After taking in all of the beauty that surrounded us we went to the rest stop  to eat traditional ramen and tonkatsu with rice, before exploring more.  After our meal we were out seeing the most beautiful things.  I couldn’t help but wish we had cameras in our eyes so we could easily keep and share the sights of these beautiful lakes, strikingly large hotels for spring and winter guests, and small villages peppered with cabins and cottages lost in the thick oak woods.  As we went higher in altitude the densely populated forests of oak trees made way to frost covered pines. A moment of time catching a glimpse of winter.  A windy road lead us back down the mountain, the familiar oaks appeared again, shrouded by the cloak of mist.

<3 Ramen!

We had finally arrived at a quaint wood cabin, where we would call home for the night.  Mr. and Mrs. Mamoru, the owners of the cabin, invited us in and treated us to freshly brewed coffee and homemade apple pie, a taste that still happily lingers on our tongues.  Mrs. Mamoruhanded us a couple of towels for bathing and for the nearby onsen, a natural hot spring.  The local onsen is the second highest hot spring in Japan.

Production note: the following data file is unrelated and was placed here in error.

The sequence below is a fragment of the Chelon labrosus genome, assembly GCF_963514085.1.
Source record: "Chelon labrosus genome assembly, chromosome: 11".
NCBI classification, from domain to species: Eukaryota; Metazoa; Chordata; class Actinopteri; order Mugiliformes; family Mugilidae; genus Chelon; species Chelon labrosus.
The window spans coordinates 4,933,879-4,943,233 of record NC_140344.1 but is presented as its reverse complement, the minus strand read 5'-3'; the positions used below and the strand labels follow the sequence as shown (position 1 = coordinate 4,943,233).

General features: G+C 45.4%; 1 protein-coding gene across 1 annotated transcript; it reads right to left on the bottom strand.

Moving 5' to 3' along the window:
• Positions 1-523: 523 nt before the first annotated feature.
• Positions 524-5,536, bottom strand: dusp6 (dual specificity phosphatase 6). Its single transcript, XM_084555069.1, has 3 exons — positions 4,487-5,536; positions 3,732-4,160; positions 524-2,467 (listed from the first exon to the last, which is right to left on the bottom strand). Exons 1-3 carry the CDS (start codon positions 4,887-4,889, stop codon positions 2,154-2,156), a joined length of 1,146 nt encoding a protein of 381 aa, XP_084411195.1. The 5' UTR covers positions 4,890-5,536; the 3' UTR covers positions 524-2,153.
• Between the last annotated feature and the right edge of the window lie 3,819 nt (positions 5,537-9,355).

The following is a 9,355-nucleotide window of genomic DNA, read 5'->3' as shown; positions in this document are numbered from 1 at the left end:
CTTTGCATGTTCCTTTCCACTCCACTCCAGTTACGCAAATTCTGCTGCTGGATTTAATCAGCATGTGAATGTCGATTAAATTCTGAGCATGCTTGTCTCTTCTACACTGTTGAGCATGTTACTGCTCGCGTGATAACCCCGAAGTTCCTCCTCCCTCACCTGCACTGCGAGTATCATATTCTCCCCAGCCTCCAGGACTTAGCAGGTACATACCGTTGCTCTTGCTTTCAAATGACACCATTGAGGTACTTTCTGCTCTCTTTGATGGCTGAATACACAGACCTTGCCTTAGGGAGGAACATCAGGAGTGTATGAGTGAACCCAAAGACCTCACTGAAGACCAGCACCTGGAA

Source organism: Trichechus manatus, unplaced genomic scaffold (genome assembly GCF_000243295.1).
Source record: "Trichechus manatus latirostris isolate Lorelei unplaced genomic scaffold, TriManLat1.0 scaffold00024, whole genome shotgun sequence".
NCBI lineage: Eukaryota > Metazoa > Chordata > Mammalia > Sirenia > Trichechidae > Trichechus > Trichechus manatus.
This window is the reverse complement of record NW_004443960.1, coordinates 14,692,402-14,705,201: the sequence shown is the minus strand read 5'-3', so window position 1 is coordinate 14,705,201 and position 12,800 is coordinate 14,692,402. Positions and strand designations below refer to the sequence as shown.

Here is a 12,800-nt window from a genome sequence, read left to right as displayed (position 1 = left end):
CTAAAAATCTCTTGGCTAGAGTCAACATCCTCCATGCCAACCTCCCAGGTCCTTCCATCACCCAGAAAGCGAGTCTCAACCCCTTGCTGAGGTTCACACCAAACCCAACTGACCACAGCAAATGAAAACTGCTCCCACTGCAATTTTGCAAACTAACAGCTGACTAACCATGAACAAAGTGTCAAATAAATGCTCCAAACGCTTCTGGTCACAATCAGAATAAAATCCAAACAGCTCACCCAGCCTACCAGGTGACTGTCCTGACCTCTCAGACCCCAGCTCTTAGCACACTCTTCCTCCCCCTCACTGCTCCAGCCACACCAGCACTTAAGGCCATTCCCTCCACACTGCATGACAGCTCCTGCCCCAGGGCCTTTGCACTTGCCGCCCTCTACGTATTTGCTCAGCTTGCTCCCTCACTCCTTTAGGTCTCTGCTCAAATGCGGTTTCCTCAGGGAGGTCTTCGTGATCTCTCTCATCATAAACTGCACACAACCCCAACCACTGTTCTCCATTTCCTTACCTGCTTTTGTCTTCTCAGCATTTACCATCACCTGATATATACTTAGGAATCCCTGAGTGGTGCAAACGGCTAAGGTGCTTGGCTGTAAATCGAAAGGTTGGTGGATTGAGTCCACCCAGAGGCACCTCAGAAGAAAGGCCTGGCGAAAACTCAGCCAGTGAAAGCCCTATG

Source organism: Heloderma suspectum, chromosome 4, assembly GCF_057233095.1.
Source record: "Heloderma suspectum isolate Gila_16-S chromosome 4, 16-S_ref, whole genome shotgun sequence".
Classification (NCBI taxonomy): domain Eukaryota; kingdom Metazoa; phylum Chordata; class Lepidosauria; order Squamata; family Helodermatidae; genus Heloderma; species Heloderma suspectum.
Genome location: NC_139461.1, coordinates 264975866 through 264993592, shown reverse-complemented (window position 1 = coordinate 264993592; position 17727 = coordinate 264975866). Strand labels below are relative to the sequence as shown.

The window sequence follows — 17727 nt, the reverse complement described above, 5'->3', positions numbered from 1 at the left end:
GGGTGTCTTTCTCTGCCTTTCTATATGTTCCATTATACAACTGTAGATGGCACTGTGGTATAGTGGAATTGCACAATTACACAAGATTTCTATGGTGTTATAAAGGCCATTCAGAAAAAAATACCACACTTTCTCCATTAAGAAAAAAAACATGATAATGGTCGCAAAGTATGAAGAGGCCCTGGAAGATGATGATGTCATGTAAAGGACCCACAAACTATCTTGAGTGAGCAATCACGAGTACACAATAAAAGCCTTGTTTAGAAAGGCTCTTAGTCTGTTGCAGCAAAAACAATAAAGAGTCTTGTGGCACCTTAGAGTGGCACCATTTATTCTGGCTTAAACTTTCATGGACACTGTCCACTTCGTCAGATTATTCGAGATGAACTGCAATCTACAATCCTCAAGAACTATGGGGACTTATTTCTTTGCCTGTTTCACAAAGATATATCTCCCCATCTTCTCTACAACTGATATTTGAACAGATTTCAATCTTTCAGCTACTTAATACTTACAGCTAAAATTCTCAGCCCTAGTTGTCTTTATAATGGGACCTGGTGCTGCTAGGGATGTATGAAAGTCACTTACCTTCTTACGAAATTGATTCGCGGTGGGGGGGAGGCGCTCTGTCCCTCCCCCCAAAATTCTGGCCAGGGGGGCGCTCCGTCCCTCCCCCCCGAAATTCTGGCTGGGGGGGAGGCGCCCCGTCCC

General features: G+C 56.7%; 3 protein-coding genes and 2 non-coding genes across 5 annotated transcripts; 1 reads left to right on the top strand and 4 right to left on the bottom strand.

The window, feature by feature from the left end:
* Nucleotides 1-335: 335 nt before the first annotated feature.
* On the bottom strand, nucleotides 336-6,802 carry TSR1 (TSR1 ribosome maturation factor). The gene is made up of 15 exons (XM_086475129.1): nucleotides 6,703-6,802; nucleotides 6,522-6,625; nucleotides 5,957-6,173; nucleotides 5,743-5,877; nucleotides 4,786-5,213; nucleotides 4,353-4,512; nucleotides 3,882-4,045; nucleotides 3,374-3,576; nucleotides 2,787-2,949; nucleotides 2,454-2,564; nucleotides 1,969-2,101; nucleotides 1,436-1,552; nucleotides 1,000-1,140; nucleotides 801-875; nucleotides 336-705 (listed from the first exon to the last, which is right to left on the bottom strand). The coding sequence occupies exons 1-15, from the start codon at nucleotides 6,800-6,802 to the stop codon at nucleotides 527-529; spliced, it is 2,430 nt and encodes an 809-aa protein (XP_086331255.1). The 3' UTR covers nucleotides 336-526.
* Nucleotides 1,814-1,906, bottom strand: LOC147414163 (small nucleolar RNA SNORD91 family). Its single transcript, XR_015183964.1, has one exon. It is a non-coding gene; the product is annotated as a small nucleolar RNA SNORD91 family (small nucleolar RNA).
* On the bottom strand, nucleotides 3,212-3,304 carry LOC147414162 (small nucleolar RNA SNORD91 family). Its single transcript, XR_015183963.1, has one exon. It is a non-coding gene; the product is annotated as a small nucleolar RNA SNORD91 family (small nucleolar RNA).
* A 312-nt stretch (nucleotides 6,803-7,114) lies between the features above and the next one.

Alex and I separated as he went with the males and I with the females of the group, a tradition of Japanese onsens.  It is also traditional and often expected to enter into the hot springs nude.  It was an interesting yet relaxing experience for the both of us.  Imagine meeting a person for the first time and shortly after talking about your life expectations and dreams while entirely naked. 
The warmth of the outdoor hot spring counteracted the crisp chill in the air.  The day had succumb to night as we sat, hoping for the sky to open to reveal the night stars.  Despite that not happening, it was an amazing experience nonetheless.

As soon as we where back in the cabin Mr. Mamoru started preparing dinner for the group.  Words cannot begin to explain how delicious and abundant (including the alcohol)  it all was.  So probably an image can show you.
We ate and laughed, told jokes, shared songs, everything was pure, everything was simple.  I had been messaging  my mother, who also joined in on the fun.  She sent a few songs in Japanese that impressed our hosts.  All of the joy gave way to tiredness as we lit the fire place and all fell asleep in it’s warmth.  Few things compare to the rest one gets in a place that calm.